In this issue: Trim Those Trees the Safe Way, 7 Ways to Protect Your Money from Bank Fraud, and Coffee: The Good and the Bad
Trim Those Trees the Safe Way
Winter means the trees are bare and the wind is chilly. Luckily, it’s a great time to get to that overdue chore of trimming and pruning. Before you get that ladder out, let’s talk about how to trim those limbs the safe way.
Thousands of people end up in the emergency room every year with tree-related injuries, when they could have been protected by following a few common sense rules. For instance, don’t attempt trimming or removal a tree within 10 feet of a power-line. That’s a job for professionals. If you have to climb a tree, always test limbs and branches for stability, and ensure ladders are securely positioned. Never climb while holding tools. Whether you’re trimming branches or removing an entire tree, look and see where they will fall and make sure the area is clear before starting.
Always wear goggles and other safety equipment, including strong gloves and sometimes even a hard hat. This is particularly important if you’re using a chainsaw. In addition to heavy work gloves, you should wear thick clothing and even consider chaps as an extra layer of protection. Also, don’t attempt big pruning jobs if you’re tired or unwell, or if the weather is stormy or wet.
Finally, if in doubt about your abilities, call in a pro — and stay safe!
7 Ways to Protect Your Money from Bank Fraud
There used to be one way to get money from the bank: walk in, talk to someone, walk out. Modern life is a little more complicated. With identity theft and having everything in our lives online, that has changed. Bank fraud is a real risk, and everyday people are worried about protecting their hard-earned income from scams and hacking. The bad news and the good news are the same thing: most of this is based on our own habits and practices. This can happen in several ways: unintentionally giving away your bank account details to the bad guys; being tricked into switching your funds into anew account that they can access; or losing your cash at the ATM. But it is good news, because habits can be changed and risks avoided.
Here are 7 ways you can keep your bank account safe:
- Use a unique, difficult-to-guess password for your bank account alone and change it regularly. A mix of letters, numbers, and symbols is best.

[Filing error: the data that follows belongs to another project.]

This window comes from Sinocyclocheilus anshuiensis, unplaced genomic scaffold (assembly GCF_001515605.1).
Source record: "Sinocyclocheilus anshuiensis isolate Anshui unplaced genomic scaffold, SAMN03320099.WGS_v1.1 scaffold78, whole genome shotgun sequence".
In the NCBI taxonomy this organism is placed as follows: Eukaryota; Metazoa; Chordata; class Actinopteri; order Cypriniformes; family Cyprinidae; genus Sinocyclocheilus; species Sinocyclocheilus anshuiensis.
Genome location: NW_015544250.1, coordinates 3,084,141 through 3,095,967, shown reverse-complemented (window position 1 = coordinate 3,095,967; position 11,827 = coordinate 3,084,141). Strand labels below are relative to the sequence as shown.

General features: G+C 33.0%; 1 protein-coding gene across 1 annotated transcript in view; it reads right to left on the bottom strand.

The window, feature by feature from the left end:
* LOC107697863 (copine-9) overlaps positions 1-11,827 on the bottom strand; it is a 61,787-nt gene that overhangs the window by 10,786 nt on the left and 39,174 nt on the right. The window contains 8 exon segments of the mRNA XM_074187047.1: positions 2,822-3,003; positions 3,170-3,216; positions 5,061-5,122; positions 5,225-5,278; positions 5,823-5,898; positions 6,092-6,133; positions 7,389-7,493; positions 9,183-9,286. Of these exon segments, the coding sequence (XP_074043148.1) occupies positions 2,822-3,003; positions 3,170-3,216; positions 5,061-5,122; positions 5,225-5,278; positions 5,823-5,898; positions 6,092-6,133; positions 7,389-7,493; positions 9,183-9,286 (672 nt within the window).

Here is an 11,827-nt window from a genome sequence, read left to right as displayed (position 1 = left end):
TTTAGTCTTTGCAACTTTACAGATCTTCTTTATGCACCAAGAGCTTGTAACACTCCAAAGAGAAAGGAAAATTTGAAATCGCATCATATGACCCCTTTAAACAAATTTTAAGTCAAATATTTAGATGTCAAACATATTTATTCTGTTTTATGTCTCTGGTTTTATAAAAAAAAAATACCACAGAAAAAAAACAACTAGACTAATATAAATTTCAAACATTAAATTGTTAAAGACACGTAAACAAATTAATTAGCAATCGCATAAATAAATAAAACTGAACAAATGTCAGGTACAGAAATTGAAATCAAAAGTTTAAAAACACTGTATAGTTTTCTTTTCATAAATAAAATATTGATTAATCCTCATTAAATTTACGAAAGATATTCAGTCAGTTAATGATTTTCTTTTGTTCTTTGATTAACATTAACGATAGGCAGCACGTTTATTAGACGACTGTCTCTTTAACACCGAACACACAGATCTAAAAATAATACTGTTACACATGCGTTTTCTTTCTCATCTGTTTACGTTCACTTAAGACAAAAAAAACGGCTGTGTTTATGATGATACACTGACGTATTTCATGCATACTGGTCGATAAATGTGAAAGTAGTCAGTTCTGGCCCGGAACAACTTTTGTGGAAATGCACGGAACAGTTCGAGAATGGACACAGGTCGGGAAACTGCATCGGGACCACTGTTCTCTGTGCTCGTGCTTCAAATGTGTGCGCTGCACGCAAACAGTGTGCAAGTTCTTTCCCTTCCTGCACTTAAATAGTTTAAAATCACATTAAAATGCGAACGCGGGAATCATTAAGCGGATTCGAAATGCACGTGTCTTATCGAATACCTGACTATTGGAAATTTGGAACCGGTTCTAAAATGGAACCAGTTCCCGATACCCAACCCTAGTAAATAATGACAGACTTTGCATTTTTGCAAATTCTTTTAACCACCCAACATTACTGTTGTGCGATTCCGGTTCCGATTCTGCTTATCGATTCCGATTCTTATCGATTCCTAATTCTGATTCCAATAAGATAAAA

- Never share your password with anyone else, no matter who they say they are. Banks never call or text to ask for your password — if you get a request, it’s a scam.
- Ignore requests to help your bank with a security issue by withdrawing or transferring cash. Banks don’t do that!
- If you bank online, make sure you type in the correct address in your Internet browser. Crooks set up websites with similar names that look genuine, tricking people into giving out their sign-on information.
- Be skeptical about any communication — email, text, phone call, or letter — that says it comes from your bank. Check it out independently with them before giving any information about yourself or your account.
- Don’t use an open Wi-Fi hotspot or a public computer (such as in a library) for accessing your bank account. They’re not secure.
- Check your account and statement frequently; daily if you bank online. Look out for small withdrawals you don’t recognize. That’s a sign that your account information has been stolen, and the thieves are doing a test-run.
Coffee: The Good and the Bad
Coffee. Some people can’t start their day without it. Others turn up their noses and sip green tea or kombucha. Meanwhile, the debate rages on: Is coffee good or bad for you?
Of course, if there were a clear answer to this question, well, you wouldn’t be reading this. But the science seems to have points on either side of the argument, with different experts disagreeing with one another.
The reason why there is so much uncertainty and controversy is the issue hinges on whether we’re talking about caffeinated or decaf coffee. And now there is the topic of so-called “green coffee,” which is supposed to help with weight loss. There are benefits.. For instance, according to the world-famous Mayo Clinic, studies suggest coffee may protect against Parkinson’s disease, type 2 diabetes and, because it’s high in antioxidants, liver cancer.
“Coffee also appears to improve cognitive function and decrease the risk of depression,” the clinic adds. Not only that, but a study involving thousands of people reported by Time magazine found that people who drank up to four cups a day had a lower risk of stroke than non-drinkers.
“Coffee may even help you live longer,” the magazine reported in 2017. “A recent study involving more than 208,000 men and women found that people who drank coffee regularly were less likely to die prematurely than those who didn’t drink coffee. “Researchers believe that some of the chemicals in coffee may help reduce inflammation, which has been found to play a role in a number of aging-related health problems, including dementia and Alzheimer’s.
The bad news: research has also shown that high consumption of unfiltered (boiled or espresso) may raise cholesterol levels slightly. And drinking two or more cups a day
increases the risk of heart disease in some people with a common genetic mutation that slows the breakdown of coffee in the body. Although Mayo believes the benefits of drinking coffee may outweigh the risks, the fact remains that caffeine itself is an energy-boosting, potentially addictive drug and you can have too much of it. As little as a teaspoon of pure caffeine powder can be enough to kill someone.
While too much may be too much, to some the benefits outweigh the risks. It’s up to you to decide how much coffee, if any, is right for you.